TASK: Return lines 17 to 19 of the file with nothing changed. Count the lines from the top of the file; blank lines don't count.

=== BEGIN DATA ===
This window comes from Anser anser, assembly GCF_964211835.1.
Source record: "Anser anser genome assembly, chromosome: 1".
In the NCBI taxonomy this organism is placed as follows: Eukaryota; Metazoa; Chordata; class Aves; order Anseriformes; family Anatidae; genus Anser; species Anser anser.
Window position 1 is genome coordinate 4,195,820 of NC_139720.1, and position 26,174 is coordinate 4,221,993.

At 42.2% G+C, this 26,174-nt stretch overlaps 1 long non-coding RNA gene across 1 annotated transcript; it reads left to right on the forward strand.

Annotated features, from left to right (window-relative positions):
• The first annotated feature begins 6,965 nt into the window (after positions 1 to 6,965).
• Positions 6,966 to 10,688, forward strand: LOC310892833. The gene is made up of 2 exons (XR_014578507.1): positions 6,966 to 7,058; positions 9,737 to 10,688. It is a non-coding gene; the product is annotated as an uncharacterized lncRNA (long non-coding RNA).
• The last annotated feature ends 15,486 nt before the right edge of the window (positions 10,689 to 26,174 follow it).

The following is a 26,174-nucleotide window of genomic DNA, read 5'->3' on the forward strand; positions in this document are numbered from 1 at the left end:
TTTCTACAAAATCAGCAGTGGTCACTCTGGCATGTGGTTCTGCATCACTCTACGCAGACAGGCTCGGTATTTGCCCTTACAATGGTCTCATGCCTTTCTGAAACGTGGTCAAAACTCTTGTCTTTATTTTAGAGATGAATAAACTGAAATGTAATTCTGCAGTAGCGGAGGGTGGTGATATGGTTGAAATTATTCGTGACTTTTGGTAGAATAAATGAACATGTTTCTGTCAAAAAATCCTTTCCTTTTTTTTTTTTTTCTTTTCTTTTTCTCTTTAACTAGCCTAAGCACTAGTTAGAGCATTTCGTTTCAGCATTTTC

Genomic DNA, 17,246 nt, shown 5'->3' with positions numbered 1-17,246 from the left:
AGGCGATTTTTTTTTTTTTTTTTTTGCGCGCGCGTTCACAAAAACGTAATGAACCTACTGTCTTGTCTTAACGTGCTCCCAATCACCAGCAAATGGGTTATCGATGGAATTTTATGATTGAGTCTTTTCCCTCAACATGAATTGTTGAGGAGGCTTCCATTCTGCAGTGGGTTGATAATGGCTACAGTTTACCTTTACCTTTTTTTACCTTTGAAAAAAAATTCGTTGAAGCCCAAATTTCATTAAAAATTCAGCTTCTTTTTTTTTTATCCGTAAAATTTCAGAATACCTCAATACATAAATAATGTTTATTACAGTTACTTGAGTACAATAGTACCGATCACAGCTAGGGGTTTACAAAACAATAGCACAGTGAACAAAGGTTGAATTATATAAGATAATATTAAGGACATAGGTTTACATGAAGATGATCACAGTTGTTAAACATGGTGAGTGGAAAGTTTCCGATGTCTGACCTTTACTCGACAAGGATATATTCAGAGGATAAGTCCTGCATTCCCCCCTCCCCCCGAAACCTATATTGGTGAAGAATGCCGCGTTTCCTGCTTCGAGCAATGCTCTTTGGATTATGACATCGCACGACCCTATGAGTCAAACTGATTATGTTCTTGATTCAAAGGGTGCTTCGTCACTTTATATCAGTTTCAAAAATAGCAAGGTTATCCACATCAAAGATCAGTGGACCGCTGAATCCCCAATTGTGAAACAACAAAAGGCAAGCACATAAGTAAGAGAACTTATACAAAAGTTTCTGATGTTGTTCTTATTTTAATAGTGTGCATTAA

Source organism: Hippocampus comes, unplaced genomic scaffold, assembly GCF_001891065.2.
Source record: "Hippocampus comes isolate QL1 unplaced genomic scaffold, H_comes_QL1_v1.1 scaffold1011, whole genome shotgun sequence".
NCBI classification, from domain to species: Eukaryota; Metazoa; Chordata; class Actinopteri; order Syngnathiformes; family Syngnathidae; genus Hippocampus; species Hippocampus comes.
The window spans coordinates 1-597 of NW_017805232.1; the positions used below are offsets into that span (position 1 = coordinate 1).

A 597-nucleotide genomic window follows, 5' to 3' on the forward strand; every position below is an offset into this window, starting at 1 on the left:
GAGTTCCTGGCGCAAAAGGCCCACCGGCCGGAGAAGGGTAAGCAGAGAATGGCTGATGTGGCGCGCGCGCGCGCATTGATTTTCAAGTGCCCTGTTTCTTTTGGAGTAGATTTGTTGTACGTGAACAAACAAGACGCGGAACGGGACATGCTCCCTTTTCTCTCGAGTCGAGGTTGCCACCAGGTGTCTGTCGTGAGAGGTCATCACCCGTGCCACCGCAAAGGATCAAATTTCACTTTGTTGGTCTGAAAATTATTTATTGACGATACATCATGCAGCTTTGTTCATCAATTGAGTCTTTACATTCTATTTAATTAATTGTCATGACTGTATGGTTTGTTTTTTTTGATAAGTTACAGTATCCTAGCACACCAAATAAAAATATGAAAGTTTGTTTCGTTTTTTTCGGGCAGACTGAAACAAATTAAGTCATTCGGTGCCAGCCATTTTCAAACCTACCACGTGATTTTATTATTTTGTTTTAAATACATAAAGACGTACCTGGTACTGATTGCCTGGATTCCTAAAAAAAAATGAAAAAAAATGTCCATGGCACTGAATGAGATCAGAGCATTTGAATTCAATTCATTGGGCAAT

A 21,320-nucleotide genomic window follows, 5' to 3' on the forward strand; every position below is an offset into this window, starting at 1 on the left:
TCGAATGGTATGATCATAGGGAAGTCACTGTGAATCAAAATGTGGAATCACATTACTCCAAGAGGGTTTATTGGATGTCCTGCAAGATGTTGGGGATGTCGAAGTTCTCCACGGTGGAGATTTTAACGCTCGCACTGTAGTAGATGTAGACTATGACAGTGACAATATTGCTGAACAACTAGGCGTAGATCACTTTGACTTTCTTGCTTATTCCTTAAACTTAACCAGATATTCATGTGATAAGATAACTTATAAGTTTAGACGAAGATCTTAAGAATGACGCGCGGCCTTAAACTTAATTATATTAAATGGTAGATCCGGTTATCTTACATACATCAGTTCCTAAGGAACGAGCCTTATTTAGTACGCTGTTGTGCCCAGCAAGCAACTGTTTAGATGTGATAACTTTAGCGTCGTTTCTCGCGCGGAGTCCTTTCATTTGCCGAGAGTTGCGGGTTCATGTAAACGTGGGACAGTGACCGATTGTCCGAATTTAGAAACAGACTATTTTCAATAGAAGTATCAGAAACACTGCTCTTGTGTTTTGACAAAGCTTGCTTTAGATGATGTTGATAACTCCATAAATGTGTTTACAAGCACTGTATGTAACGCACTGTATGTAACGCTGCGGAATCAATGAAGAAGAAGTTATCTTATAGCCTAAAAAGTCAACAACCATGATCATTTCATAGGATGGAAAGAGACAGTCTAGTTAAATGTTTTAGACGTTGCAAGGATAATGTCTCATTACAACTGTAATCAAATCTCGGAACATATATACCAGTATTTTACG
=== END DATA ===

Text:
The window spans coordinates 1-597 of NW_017805232.1; the positions used below are offsets into that span (position 1 = coordinate 1).

A 597-nucleotide genomic window follows, 5' to 3' on the forward strand; every position below is an offset into this window, starting at 1 on the left:
GAGTTCCTGGCGCAAAAGGCCCACCGGCCGGAGAAGGGTAAGCAGAGAATGGCTGATGTGGCGCGCGCGCGCGCATTGATTTTCAAGTGCCCTGTTTCTTTTGGAGTAGATTTGTTGTACGTGAACAAACAAGACGCGGAACGGGACATGCTCCCTTTTCTCTCGAGTCGAGGTTGCCACCAGGTGTCTGTCGTGAGAGGTCATCACCCGTGCCACCGCAAAGGATCAAATTTCACTTTGTTGGTCTGAAAATTATTTATTGACGATACATCATGCAGCTTTGTTCATCAATTGAGTCTTTACATTCTATTTAATTAATTGTCATGACTGTATGGTTTGTTTTTTTTGATAAGTTACAGTATCCTAGCACACCAAATAAAAATATGAAAGTTTGTTTCGTTTTTTTCGGGCAGACTGAAACAAATTAAGTCATTCGGTGCCAGCCATTTTCAAACCTACCACGTGATTTTATTATTTTGTTTTAAATACATAAAGACGTACCTGGTACTGATTGCCTGGATTCCTAAAAAAAAATGAAAAAAAATGTCCATGGCACTGAATGAGATCAGAGCATTTGAATTCAATTCATTGGGCAAT